|Kiwanuka has emerged from his injury with a better feel for his role.
|Grant Halverson/Getty Images|
4 WASHINGTON (T)
14 at St. Louis
13 at Cleveland (M)
19 SAN FRANCISCO
26 at Pittsburgh
9 at Philadelphia
23 at Arizona
30 at Washington
14 at Dallas
28 at Minnesota
Ahmad Bradshaw, Running Back: The shifty, 5' 9" 198-pounder, who came out of nowhere to make a dynamic contribution to the 2007 title run, is an ideal complement to power back Brandon Jacobs. "He doesn't look at the [tackler] in front of him," says G.M. Jerry Reese of Bradshaw, "but at the next guy, because he's confident he'll make the first guy miss."
During the title run, linebacker Mathias Kiwanuka was left watching -- and burning for a chance to get back. It's here.
As the Giants have discovered, there are at least two ways a star player can
react when he's forced by injury to miss his team's championship run. One is to
spend his time off the field compiling a list of grievances about everything
from his role in his unit's scheme to the fact that his team didn't pay for his
plane ticket to the Super Bowl -- and to become so embittered that the club is left
with little choice but to trade him for two draft picks just before the start of
training camp. Call it the Shockey way.
Then there's the Kiwanuka way. Linebacker Mathias Kiwanuka fractured his left
fibula last Nov. 18, one month before tight end Jeremy Shockey, who's now a
Saint, suffered an identical injury. Like Shockey, Kiwanuka struggled to come to
terms with the fact that the Giants won Super Bowl XLII without him. "It was a
very emotional experience," Kiwanuka says. "I couldn't have been more proud of
being a part of this team, but it was heartbreaking not being out there for what
would have been the biggest game of my career."
Unlike his former teammate, however, Kiwanuka, 25, channeled that emotion
toward something constructive. The Giants had converted the 6' 5",
265-pound defensive end into a strongside linebacker before the 2007 season, and
both he and general manager Jerry Reese admit he struggled at first. "When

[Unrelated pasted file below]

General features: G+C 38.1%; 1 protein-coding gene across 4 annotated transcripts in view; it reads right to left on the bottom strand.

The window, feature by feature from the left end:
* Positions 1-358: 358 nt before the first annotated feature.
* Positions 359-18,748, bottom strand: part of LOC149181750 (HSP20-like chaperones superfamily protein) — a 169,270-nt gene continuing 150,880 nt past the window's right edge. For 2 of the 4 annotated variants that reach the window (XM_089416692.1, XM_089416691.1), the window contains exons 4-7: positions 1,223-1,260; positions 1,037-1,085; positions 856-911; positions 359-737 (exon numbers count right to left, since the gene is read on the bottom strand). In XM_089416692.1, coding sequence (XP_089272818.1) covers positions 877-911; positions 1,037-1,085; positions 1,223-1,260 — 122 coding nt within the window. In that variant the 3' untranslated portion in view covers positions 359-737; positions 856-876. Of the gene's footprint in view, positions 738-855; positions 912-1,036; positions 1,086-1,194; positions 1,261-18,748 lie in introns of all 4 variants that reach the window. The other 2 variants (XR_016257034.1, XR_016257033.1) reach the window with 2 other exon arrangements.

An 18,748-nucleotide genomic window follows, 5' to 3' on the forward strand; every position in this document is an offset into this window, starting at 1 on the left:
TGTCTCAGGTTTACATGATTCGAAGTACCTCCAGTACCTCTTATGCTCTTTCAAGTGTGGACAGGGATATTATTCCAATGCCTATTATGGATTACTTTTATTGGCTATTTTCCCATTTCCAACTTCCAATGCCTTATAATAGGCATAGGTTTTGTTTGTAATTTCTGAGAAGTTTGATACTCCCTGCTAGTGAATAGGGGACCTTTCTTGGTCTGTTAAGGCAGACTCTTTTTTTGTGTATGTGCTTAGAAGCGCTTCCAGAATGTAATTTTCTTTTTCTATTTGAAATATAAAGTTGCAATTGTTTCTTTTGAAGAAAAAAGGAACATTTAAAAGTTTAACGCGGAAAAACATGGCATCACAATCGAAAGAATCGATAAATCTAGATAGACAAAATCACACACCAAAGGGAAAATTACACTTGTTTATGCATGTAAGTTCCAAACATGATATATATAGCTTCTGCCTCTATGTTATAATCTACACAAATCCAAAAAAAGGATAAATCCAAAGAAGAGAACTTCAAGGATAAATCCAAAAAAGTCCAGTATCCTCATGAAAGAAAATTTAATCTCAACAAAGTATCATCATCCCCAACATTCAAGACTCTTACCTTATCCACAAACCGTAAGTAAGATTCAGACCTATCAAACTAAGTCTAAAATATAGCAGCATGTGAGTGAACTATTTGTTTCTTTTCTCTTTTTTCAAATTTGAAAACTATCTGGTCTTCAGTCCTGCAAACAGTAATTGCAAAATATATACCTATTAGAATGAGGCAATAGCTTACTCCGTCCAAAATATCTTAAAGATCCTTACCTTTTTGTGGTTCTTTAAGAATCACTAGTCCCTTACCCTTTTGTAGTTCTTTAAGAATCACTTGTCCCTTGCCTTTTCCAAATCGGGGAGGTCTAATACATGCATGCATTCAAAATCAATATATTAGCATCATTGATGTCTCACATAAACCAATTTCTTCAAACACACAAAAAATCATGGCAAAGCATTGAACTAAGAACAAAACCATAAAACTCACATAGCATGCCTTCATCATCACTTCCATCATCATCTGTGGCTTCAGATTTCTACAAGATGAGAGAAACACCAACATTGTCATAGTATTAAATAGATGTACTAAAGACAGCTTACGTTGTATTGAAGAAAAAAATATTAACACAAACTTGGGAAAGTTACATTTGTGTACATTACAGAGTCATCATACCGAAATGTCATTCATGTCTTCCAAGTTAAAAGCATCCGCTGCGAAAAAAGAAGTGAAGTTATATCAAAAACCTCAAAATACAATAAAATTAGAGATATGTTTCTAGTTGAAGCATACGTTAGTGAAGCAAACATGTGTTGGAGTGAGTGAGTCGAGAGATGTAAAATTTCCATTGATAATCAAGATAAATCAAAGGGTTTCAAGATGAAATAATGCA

you've played with your hand on the ground your whole career, then you back up
and stand up, it's a tough adjustment," says Reese. "Early on you could see him
way out of position, overrunning things." Kiwanuka -- whom teammates call simply
Kiwi -- was just beginning to get the hang of his new position when his leg snapped
in a game against the Lions. Rather than sulking, Kiwanuka exploited his
recovery time to master the intricacies of his new position. "I watched all the
film I could," he says. "I wasn't walking. I wasn't doing anything [else].
There's no doubt I've improved."
That was readily apparent at Giants camp in Albany, N.Y., particularly in
pass coverage. Sharpened by film-room study, Kiwanuka's awareness of where he
should position himself is now allowing him to use what coach Tom Coughlin
jokingly calls his "27-foot arms" to knock down passes as far as 35 yards
downfield. Coughlin singled Kiwanuka out for praise after several sessions.
The pass-rushing skills that made Kiwanuka the final pick of the 2006 first
round looked as formidable as ever in camp -- and his contribution on that front
will be essential now, with the retirement of Michael Strahan and the
season-ending knee injury suffered by Osi Umenyiora on Aug. 23; those two
defensive ends combined for 22 sacks in 2007. On passing downs Kiwanuka will
most likely join defensive end Justin Tuck on the line in coordinator Steve
Spagnuolo's attacking system.
As the line brings the pressure, the secondary should be waiting to take
advantage. There, Spagnuolo has a new toy to play with in rookie Kenny Phillips,
the Miami product who looks poised to continue the school's tradition of
producing game-changing, Pro Bowl safeties (see: Ed Reed and the late Sean
Taylor). The Giants felt like Ralphie Parker on Christmas morning when Phillips
fell to them at the end of the first round. He looks significantly bigger than
his listed 6' 2" and 210 pounds, and he drew nothing but raves in camp
for his play in pass coverage and run support. While he might not start
Week 1, Reese says, "he should be a big-timer for us."
The Giants won one of the most improbable championships in NFL history last
season, when a host of formerly unheralded players became big-timers. They'll
need more of the same in 2008, from the likes of Kiwanuka and Phillips. A
schedule that's fairly soft through the first two months of the season should
help propel New York to a wild-card spot. And as the Giants showed last season,
after that anything can happen. -- Ben Reiter